E-Conference: Defining Calcium Entry Signals
Lipid Rafts- Hotspots for agonist mediated calcium entry?
2 June 2004
Randen L. Patterson
There are more than 3000 G-protein and receptor tyrosine kinase coupled receptors encoded by the human genome. Although not all of these receptors are encoded by all cells, each cell does contain numerous receptors, even specialized cells such as B and T cells. This observation alone predicts that micro-domains of calcium entry must exist. To obtain specificity of receptor responses for cellular functions, it is logical that the cell must segregate the receptor response into discreet areas, to grant the receptor a specific response.
Evidence to support this hypothesis is rapidly increasing. Some of the most convincing work comes from Delmas et al (Neuron 2002), using TRPC channels as biosensors to test muscarinic receptors and bradykinin receptors. Not surprisingly, each receptor demonstrated a functionally distinct output. We also observed functionally distinct receptor specific calcium entry responses when studying RACK1 interactions with the IP3- receptor. The work from other laboratories, in particular Ambudkar’s group at NIH, provide evidence for spatially restricted expression of TRPC channels into lipid raft/caveolar/actin-rich domains which contain many of the proteins implicated in agonist-mediated calcium entry (PLC, SERCA, IP3 -receptors, calmodulin, heterotrimeric G-proteins, scaffolding proteins etc.).
I think the question is not whether calcium entry occurs within micro -domains, rather how do we investigate these domains? How do we determine the constituents of these regions within the cell? Although lipid rafts are still loosely defined, biochemical methods have been developed to isolate and enrich these areas for study. One of the most important areas of study which has been largely overlooked in the calcium entry field IS trying to determine the molecular environment around TRP channels. What are the other scaffolding proteins tethering these channels? Which other effecter molecules are binding to this complex? Biochemical isolation of TRP channel complexes from discreet regions of the cell, coupled to mass spectrometry sequencing would provide invaluable information as to the molecular environment in which these channels exist.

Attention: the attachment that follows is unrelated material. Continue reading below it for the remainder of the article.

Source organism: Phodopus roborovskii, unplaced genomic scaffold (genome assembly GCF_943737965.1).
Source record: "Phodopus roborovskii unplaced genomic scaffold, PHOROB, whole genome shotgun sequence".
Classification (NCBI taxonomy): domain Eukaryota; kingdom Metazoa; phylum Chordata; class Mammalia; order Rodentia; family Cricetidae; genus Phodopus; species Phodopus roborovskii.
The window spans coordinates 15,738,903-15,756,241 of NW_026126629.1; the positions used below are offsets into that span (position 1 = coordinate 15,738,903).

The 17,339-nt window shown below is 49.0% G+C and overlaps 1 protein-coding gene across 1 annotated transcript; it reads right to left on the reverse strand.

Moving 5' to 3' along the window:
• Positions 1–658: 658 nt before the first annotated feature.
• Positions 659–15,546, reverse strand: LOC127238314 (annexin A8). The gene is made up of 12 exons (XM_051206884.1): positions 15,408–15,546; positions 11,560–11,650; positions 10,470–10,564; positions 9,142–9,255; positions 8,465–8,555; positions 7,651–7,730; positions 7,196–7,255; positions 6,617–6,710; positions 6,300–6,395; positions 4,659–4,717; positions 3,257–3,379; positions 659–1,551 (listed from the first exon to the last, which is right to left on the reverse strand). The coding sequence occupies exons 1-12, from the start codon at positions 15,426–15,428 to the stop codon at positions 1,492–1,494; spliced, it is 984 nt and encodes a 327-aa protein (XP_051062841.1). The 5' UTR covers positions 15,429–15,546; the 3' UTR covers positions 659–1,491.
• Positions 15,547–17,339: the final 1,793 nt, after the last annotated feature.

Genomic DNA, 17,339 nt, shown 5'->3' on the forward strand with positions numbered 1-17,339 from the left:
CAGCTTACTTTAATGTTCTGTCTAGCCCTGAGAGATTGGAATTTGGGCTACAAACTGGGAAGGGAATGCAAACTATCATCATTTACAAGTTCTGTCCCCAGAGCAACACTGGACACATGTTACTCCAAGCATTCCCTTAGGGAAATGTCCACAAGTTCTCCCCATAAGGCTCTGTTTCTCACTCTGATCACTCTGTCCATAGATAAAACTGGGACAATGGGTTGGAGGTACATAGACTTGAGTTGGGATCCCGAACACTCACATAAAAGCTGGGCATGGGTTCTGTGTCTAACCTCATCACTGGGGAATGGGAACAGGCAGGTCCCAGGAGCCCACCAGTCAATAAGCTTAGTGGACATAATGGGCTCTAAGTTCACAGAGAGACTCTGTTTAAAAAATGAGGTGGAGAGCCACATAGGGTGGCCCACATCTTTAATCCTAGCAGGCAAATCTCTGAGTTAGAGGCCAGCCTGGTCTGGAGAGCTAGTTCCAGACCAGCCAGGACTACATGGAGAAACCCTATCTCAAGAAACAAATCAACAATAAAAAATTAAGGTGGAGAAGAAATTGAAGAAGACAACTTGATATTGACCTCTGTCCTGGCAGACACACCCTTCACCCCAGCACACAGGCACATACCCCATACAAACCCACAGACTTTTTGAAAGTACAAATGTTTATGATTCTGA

Why would TRP channels localize to these regions? Lipids, in particular PIP2 whose levels can be rapidly regulated via receptor stimulation, regulate the activity of a wide variety of channels and exchangers in the plasma membrane, from Na/H exchangers to potassium channels (which are found in lipid rafts). Lipids have been demonstrated to modify the function of TRPC 3, 6, 7, in addition to the TRPV and TRPM families. It seems reasonable these channels would localize to areas where lipid organization could be tightly controlled. TRPV and TRPM family proteins can be regulated by PIP2, but the TRPC channels regulation by lipid is still a mystery. TRPC 3, 6, 7 can be activated by the application of exogenous DAG analogues in overexpression systems, although endogenous calcium channel activity observed by the application of exogenous DAG analogues has been observed in only a few reports. As direct lipid binding to any of these channels has yet to be demonstrated, this seems a reasonable place to begin addressing this question. Determination of the lipids for which these channels have affinity will provide information not only about their activity, but likely their trafficking as well.
All of this is not to say that functional TRP channels do not exist outside of lipid rafts, but lipid rafts provide a functional micro-domain which can be focused on, and then expanded to other regions of the plasma membrane.
Science Signaling. ISSN 1937-9145 (online), 1945-0877 (print). Pre-2008: Science's STKE. ISSN 1525-8882